Thursday 21 November 2019

Your rights with... Dermott Jewell

CDs bought outside the EU can be liable to import charges
CDs bought outside the EU can be liable to import charges

Dermot Jewell

Excessive excise fees, whopping corkage charges and a late credit card payment. What are your rights? Our expert advises...

Question: I recently bought four CDs online through Amazon. The prices were great and, to save costs on postage, I availed of what I saw to be a very good idea of packaging them all together to cut down on postage charges, especially as they were coming from the USA. They were delivered last week but would not be handed over unless I paid additional charges of €18.62 - at the door, there and then! I argued this as best I could but got completely confused in customs, excise and VAT rates quoted, and after 20 minutes of this, gave up and just paid. What is going on and can I get this money back?

Answer: The key to your dilemma here is the source of the CDs and the way that they were bundled for delivery. When we buy goods from anywhere outside of the EU there can be a liability to additional 'Import Charges'. These are calculated as a percentage of the value and that value is reached by adding the price of the goods to the postage, packaging and insurance costs giving it a taxable value over the threshold of €22. In your case I am fairly certain that the grouping of all of the four items into one package gave rise to the Import Charge being calculated on the full value and then VAT was added on top of that giving rise to the doorstep demand for payment.

Question: We are in the process of budgeting for a family wedding reception, which includes bringing our own champagne and wine. The hotel is looking for a corkage charge of €15 per bottle, which I find to be outrageous. I can't find any information on this. Are there rules on this or limits to what can be charged?

Answer: There are neither rules nor limits on corkage fees and it is really a matter for negotiation. You are not unique in wanting to find some form of guideline here because, in truth, certain establishments have demanded breathtaking sums for corkage over the years and, in certain cases, more than the value of the bottle of wine itself. There does need to be consideration of the associated business costs for provision of glasses, staff engagement etc. and the fact that it is on all drink and alcohol related sales that venues will be relying for profit margins. That does not, however, require you to lose all sense of fair value for fair outlay. So, keep calm and try to negotiate what you see as reasonable in terms of the overall spend. One useful tip can be to check if the wines you are using come in larger sized bottles of litre or litre-and-a-half (many good wines do) and work from there. Alternatively, try to get some other charge waived to compensate.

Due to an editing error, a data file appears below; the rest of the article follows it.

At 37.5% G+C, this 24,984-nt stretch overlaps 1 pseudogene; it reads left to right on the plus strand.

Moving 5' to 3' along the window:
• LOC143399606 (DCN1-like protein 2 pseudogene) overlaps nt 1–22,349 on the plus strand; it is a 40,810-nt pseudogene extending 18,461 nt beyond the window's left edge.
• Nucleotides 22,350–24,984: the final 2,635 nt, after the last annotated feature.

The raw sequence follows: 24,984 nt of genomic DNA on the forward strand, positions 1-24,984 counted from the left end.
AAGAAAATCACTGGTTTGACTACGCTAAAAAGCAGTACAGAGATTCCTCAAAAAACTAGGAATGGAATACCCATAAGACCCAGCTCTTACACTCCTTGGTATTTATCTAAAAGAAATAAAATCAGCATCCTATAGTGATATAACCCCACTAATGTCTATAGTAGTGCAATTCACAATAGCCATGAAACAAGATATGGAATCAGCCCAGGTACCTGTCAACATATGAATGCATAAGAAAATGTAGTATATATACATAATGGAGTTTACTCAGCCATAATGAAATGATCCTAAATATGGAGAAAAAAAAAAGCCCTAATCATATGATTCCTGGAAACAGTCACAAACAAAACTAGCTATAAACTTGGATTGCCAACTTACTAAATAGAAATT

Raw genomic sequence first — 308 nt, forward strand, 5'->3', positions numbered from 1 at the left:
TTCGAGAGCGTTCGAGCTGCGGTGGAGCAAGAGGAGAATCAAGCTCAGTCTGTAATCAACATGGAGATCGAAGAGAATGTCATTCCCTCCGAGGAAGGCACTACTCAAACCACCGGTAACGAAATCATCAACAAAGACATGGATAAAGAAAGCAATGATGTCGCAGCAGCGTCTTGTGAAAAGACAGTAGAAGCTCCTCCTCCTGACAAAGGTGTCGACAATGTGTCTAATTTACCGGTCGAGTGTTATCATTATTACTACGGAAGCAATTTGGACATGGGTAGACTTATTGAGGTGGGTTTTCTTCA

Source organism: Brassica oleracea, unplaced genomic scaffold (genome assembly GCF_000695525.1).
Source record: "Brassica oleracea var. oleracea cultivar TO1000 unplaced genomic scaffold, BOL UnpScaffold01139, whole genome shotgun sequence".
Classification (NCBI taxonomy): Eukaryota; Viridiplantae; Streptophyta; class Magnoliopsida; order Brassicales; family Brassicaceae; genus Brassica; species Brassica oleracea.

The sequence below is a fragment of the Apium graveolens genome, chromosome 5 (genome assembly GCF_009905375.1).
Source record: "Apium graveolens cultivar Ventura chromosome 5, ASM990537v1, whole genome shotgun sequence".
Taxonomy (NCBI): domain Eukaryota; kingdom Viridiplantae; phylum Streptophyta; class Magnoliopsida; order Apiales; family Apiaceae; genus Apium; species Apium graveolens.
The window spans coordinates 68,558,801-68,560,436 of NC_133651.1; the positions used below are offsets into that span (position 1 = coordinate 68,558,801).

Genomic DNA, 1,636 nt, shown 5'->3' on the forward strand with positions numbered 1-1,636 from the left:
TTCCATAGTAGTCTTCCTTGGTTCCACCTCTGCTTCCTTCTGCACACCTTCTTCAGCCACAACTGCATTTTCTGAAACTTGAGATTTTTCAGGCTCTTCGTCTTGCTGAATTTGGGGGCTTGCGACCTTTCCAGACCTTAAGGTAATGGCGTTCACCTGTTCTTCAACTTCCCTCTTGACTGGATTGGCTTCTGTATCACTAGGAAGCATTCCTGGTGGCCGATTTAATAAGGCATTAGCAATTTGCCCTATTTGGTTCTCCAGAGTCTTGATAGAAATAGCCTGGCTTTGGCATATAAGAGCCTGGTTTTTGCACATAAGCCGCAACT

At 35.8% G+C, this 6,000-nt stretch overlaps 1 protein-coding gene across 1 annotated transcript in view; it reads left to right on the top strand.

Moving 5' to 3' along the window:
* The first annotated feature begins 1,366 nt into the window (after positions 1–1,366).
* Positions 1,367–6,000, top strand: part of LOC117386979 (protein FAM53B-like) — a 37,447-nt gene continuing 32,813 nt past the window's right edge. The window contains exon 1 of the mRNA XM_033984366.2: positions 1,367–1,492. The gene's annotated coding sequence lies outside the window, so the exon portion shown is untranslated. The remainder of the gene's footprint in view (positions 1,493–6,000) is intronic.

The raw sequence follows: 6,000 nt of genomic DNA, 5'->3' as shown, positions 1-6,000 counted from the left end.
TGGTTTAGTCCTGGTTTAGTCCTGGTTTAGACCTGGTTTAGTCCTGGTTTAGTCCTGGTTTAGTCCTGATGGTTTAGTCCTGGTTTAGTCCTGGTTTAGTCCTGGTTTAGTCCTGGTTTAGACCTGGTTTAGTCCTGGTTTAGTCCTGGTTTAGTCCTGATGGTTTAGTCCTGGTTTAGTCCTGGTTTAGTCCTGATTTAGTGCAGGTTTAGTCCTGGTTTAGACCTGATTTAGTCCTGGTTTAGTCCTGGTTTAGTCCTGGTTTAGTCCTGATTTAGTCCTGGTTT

Question: I follow the best advice and always pay my credit card in full at the end of the month. This I did as usual last month but underpaid the bill. I paid €889 of a bill for €898, a shortfall of just €9. I now have my latest statement and am absolutely stunned to see that I have been charged interest on the full €898 at 21.5%. Is the Financial Services Ombudsman the best one to lodge a complaint with on this?

Answer: First of all, believe it or not, if you look at the terms and conditions of your card you will see that the interest charge is correct. Unless you pay the bill, in full, to the last cent, then interest will be applied on the full amount borrowed until the full amount borrowed is cleared in total. Actually, sit down for a minute, because I can tell you that there will be interest applied on the €10 as well on your next bill! You are a good customer, who has made a mistake which a computer has not recognised. Call your credit card company and - calmly - explain to the customer service agent what has happened. A simple and immediate review of your record onscreen will show how you always pay on time and, trust me, they will arrange for a waiver and credit of the interest charge. And yes, it is a 'stunning' way to make money!

Dermott Jewell is a consumer rights expert and the Policy and Council Adviser at the Consumers' Association of Ireland. If you have a consumer-related query you'd like Dermott to help you with, get in touch at

Irish Independent

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